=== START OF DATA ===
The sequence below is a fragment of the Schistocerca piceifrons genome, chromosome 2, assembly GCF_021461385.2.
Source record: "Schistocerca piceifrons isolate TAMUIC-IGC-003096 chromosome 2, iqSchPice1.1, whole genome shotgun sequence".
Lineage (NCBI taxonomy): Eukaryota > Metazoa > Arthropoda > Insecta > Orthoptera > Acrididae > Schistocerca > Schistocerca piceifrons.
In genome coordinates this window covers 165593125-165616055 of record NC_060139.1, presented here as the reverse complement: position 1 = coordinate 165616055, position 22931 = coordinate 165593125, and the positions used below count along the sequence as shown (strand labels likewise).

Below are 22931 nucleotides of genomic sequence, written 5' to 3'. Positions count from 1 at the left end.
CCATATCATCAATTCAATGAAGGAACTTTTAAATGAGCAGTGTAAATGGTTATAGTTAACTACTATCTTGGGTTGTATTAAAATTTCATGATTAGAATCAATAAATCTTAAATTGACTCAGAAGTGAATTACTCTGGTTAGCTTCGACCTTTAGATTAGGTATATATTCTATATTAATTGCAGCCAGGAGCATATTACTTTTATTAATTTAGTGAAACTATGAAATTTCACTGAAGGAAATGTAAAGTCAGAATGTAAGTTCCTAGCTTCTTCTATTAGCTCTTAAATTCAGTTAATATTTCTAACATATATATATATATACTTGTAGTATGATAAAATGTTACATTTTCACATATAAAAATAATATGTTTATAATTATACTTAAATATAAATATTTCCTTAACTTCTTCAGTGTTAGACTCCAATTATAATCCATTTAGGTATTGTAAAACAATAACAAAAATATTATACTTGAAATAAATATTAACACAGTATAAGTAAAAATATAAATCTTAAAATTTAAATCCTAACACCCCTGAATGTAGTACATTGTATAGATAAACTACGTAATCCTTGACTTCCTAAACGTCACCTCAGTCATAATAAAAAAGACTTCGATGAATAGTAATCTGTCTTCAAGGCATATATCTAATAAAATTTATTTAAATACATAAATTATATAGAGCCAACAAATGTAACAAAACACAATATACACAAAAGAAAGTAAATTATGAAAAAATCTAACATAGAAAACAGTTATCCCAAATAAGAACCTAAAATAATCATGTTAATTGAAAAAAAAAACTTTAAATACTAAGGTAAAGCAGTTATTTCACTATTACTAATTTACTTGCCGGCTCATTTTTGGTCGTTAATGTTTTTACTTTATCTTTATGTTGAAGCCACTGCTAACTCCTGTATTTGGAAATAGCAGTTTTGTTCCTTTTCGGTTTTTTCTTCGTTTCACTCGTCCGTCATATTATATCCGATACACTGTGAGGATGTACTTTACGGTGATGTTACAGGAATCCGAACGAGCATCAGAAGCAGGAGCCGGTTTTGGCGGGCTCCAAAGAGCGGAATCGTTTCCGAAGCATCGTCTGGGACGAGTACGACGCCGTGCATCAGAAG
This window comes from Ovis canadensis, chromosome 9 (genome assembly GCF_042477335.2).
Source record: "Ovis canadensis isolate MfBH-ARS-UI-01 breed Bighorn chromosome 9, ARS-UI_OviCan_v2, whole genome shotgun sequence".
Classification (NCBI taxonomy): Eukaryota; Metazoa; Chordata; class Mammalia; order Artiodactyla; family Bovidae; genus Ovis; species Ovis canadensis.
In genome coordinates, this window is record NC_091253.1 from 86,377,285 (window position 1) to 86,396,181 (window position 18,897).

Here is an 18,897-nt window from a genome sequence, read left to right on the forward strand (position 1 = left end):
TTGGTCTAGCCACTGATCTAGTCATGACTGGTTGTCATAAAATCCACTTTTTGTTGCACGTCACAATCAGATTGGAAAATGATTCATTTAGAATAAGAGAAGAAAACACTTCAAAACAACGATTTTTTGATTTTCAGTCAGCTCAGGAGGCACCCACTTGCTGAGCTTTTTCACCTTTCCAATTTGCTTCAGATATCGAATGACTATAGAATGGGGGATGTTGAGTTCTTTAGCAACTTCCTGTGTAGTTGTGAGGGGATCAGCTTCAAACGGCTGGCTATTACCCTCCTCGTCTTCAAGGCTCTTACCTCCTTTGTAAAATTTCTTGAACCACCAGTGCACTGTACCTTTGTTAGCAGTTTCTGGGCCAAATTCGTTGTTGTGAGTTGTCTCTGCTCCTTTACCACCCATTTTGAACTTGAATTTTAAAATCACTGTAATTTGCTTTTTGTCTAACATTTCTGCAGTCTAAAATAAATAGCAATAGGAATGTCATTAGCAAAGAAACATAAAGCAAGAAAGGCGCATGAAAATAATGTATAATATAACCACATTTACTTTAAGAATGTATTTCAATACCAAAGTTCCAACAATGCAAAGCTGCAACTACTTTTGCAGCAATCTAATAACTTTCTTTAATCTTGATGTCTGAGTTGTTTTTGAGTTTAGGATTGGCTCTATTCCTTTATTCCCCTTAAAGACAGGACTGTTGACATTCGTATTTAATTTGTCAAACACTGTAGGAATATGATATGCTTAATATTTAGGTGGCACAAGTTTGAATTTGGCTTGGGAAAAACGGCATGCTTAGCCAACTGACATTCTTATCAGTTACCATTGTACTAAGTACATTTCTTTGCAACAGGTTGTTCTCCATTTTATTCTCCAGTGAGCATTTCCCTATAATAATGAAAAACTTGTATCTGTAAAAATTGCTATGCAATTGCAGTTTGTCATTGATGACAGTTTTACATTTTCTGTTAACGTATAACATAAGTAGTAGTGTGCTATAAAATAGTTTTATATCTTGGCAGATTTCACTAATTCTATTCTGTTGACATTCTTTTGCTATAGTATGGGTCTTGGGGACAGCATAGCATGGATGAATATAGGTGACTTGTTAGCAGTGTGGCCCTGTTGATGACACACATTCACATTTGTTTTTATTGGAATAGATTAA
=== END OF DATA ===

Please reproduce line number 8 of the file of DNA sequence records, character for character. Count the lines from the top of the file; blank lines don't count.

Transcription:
Source record: "Ovis canadensis isolate MfBH-ARS-UI-01 breed Bighorn chromosome 9, ARS-UI_OviCan_v2, whole genome shotgun sequence".